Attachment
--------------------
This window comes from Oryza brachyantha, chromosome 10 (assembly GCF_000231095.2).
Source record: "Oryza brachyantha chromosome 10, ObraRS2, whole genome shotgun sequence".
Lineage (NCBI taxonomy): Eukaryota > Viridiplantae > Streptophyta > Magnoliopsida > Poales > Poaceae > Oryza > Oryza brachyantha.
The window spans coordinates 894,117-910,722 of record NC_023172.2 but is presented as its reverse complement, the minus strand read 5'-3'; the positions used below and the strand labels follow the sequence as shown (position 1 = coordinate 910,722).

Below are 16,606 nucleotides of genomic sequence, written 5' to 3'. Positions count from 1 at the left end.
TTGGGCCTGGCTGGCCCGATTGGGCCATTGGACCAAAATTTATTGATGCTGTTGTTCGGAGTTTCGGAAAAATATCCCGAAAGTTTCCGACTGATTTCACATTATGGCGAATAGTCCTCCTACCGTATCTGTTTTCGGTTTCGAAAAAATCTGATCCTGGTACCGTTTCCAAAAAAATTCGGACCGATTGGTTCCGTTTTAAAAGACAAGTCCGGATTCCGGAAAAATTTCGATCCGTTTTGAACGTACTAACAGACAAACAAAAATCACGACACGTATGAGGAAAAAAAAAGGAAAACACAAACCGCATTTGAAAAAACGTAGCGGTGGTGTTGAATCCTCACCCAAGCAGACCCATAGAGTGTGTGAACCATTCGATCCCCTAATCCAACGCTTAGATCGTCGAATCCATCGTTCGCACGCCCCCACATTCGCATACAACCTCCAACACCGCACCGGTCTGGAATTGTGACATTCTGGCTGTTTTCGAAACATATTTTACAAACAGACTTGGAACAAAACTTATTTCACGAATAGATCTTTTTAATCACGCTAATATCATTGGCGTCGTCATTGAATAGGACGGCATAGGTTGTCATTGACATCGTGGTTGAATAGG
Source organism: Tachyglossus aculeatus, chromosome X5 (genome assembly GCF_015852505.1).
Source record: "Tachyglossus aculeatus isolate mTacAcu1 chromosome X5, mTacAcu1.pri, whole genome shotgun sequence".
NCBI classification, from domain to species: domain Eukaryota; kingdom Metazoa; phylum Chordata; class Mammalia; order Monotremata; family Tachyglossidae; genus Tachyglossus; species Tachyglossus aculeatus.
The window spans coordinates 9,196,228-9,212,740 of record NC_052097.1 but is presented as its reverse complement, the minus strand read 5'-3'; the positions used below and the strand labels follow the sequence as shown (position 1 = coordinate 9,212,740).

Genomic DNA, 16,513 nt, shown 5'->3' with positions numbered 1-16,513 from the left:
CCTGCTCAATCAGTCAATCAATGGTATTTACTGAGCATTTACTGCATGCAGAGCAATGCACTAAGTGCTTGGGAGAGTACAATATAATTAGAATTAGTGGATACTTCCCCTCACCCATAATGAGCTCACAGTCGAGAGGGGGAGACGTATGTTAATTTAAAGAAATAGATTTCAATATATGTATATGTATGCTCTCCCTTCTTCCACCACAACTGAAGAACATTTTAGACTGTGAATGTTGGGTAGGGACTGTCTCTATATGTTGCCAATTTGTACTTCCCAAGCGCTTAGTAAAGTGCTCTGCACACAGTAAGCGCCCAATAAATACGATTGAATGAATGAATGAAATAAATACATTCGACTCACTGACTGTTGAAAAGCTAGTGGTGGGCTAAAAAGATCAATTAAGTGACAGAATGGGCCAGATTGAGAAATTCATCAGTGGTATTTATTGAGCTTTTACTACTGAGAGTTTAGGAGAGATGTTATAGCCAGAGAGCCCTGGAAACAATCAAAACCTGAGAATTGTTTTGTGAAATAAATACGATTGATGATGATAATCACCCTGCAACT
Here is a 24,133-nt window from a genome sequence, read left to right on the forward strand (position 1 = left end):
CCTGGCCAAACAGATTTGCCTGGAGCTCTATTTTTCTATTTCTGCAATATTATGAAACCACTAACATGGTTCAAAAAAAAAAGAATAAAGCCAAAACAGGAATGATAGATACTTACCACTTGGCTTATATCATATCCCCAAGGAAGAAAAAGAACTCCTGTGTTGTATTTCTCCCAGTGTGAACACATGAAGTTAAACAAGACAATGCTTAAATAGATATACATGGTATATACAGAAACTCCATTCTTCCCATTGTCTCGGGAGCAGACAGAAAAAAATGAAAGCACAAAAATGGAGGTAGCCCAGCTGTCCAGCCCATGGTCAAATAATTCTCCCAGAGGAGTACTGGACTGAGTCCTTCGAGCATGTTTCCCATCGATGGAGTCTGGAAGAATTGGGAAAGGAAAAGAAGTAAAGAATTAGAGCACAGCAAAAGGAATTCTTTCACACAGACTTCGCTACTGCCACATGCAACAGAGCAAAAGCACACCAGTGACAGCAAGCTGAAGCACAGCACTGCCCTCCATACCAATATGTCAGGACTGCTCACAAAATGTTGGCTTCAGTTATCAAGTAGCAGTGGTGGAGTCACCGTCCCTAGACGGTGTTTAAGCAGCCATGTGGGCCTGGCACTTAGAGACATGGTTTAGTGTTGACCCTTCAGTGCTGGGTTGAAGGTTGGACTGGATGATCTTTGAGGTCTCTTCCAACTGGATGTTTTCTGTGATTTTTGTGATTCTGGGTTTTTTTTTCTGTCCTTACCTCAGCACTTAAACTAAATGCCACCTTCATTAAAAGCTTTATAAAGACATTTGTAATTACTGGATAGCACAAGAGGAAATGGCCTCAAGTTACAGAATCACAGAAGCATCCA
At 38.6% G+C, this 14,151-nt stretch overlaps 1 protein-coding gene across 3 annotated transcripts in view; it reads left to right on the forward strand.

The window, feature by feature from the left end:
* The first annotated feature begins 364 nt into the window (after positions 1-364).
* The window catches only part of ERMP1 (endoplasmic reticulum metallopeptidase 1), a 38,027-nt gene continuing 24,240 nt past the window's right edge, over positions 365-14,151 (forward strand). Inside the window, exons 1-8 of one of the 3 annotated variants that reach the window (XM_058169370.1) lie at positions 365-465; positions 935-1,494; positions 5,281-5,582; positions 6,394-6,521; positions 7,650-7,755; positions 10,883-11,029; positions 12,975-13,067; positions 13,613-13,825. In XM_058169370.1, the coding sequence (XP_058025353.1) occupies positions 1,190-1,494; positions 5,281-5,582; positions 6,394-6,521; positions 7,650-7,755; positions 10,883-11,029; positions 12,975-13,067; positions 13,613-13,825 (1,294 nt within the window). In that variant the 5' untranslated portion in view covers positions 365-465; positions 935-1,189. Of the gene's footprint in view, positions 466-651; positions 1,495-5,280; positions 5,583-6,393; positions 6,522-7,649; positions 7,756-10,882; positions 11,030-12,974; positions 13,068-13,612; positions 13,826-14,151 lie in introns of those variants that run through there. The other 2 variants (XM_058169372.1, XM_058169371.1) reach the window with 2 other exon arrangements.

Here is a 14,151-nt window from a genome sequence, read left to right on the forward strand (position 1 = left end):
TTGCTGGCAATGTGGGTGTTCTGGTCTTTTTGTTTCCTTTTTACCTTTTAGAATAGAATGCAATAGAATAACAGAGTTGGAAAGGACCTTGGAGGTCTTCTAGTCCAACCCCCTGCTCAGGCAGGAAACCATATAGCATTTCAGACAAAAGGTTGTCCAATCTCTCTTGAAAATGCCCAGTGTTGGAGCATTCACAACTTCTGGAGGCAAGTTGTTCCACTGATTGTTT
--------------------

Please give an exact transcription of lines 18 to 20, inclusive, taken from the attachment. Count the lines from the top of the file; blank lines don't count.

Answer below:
* The window catches only part of ERMP1 (endoplasmic reticulum metallopeptidase 1), a 38,027-nt gene continuing 24,240 nt past the window's right edge, over positions 365-14,151 (forward strand). Inside the window, exons 1-8 of one of the 3 annotated variants that reach the window (XM_058169370.1) lie at positions 365-465; positions 935-1,494; positions 5,281-5,582; positions 6,394-6,521; positions 7,650-7,755; positions 10,883-11,029; positions 12,975-13,067; positions 13,613-13,825. In XM_058169370.1, the coding sequence (XP_058025353.1) occupies positions 1,190-1,494; positions 5,281-5,582; positions 6,394-6,521; positions 7,650-7,755; positions 10,883-11,029; positions 12,975-13,067; positions 13,613-13,825 (1,294 nt within the window). In that variant the 5' untranslated portion in view covers positions 365-465; positions 935-1,189. Of the gene's footprint in view, positions 466-651; positions 1,495-5,280; positions 5,583-6,393; positions 6,522-7,649; positions 7,756-10,882; positions 11,030-12,974; positions 13,068-13,612; positions 13,826-14,151 lie in introns of those variants that run through there. The other 2 variants (XM_058169372.1, XM_058169371.1) reach the window with 2 other exon arrangements.

Here is a 14,151-nt window from a genome sequence, read left to right on the forward strand (position 1 = left end):
TTGCTGGCAATGTGGGTGTTCTGGTCTTTTTGTTTCCTTTTTACCTTTTAGAATAGAATGCAATAGAATAACAGAGTTGGAAAGGACCTTGGAGGTCTTCTAGTCCAACCCCCTGCTCAGGCAGGAAACCATATAGCATTTCAGACAAAAGGTTGTCCAATCTCTCTTGAAAATGCCCAGTGTTGGAGCATTCACAACTTCTGGAGGCAAGTTGTTCCACTGATTGTTT